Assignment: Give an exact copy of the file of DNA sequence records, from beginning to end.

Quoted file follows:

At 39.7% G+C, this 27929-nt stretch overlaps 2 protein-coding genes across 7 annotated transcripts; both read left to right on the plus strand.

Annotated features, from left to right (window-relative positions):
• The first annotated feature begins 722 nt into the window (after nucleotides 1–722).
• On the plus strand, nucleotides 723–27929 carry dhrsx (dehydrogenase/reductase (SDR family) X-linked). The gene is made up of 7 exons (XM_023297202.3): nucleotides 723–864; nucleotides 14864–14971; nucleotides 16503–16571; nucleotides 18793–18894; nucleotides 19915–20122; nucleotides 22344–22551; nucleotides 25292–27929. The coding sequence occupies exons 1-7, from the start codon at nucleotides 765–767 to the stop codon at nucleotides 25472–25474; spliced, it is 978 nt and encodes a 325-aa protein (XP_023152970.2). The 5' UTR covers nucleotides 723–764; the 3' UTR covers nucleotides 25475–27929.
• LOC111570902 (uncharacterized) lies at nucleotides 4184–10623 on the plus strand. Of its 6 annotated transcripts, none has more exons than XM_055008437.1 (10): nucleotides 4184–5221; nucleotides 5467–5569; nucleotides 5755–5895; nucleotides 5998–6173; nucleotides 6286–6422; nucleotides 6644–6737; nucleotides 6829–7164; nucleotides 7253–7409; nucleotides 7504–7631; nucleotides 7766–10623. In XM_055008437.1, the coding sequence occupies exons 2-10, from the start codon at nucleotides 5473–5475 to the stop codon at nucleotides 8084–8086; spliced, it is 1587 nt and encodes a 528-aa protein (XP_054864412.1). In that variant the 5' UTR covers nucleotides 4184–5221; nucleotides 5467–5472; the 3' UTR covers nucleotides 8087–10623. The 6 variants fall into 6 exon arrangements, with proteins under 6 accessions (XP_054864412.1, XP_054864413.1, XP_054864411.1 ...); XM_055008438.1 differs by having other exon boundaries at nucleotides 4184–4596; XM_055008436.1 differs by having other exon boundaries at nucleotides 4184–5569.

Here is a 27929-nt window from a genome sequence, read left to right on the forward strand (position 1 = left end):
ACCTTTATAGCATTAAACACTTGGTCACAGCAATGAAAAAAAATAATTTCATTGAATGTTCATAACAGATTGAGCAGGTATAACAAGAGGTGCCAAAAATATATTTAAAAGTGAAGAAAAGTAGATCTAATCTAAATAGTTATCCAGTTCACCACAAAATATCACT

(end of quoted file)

At 39.7% G+C, this 27929-nt stretch overlaps 2 protein-coding genes across 7 annotated transcripts; both read left to right on the plus strand.

Annotated features, from left to right (window-relative positions):
• The first annotated feature begins 722 nt into the window (after nucleotides 1–722).
• On the plus strand, nucleotides 723–27929 carry dhrsx (dehydrogenase/reductase (SDR family) X-linked). The gene is made up of 7 exons (XM_023297202.3): nucleotides 723–864; nucleotides 14864–14971; nucleotides 16503–16571; nucleotides 18793–18894; nucleotides 19915–20122; nucleotides 22344–22551; nucleotides 25292–27929. The coding sequence occupies exons 1-7, from the start codon at nucleotides 765–767 to the stop codon at nucleotides 25472–25474; spliced, it is 978 nt and encodes a 325-aa protein (XP_023152970.2). The 5' UTR covers nucleotides 723–764; the 3' UTR covers nucleotides 25475–27929.
• LOC111570902 (uncharacterized) lies at nucleotides 4184–10623 on the plus strand. Of its 6 annotated transcripts, none has more exons than XM_055008437.1 (10): nucleotides 4184–5221; nucleotides 5467–5569; nucleotides 5755–5895; nucleotides 5998–6173; nucleotides 6286–6422; nucleotides 6644–6737; nucleotides 6829–7164; nucleotides 7253–7409; nucleotides 7504–7631; nucleotides 7766–10623. In XM_055008437.1, the coding sequence occupies exons 2-10, from the start codon at nucleotides 5473–5475 to the stop codon at nucleotides 8084–8086; spliced, it is 1587 nt and encodes a 528-aa protein (XP_054864412.1). In that variant the 5' UTR covers nucleotides 4184–5221; nucleotides 5467–5472; the 3' UTR covers nucleotides 8087–10623. The 6 variants fall into 6 exon arrangements, with proteins under 6 accessions (XP_054864412.1, XP_054864413.1, XP_054864411.1 ...); XM_055008438.1 differs by having other exon boundaries at nucleotides 4184–4596; XM_055008436.1 differs by having other exon boundaries at nucleotides 4184–5569.

Here is a 27929-nt window from a genome sequence, read left to right on the forward strand (position 1 = left end):
ACCTTTATAGCATTAAACACTTGGTCACAGCAATGAAAAAAAATAATTTCATTGAATGTTCATAACAGATTGAGCAGGTATAACAAGAGGTGCCAAAAATATATTTAAAAGTGAAGAAAAGTAGATCTAATCTAAATAGTTATCCAGTTCACCACAAAATATCACT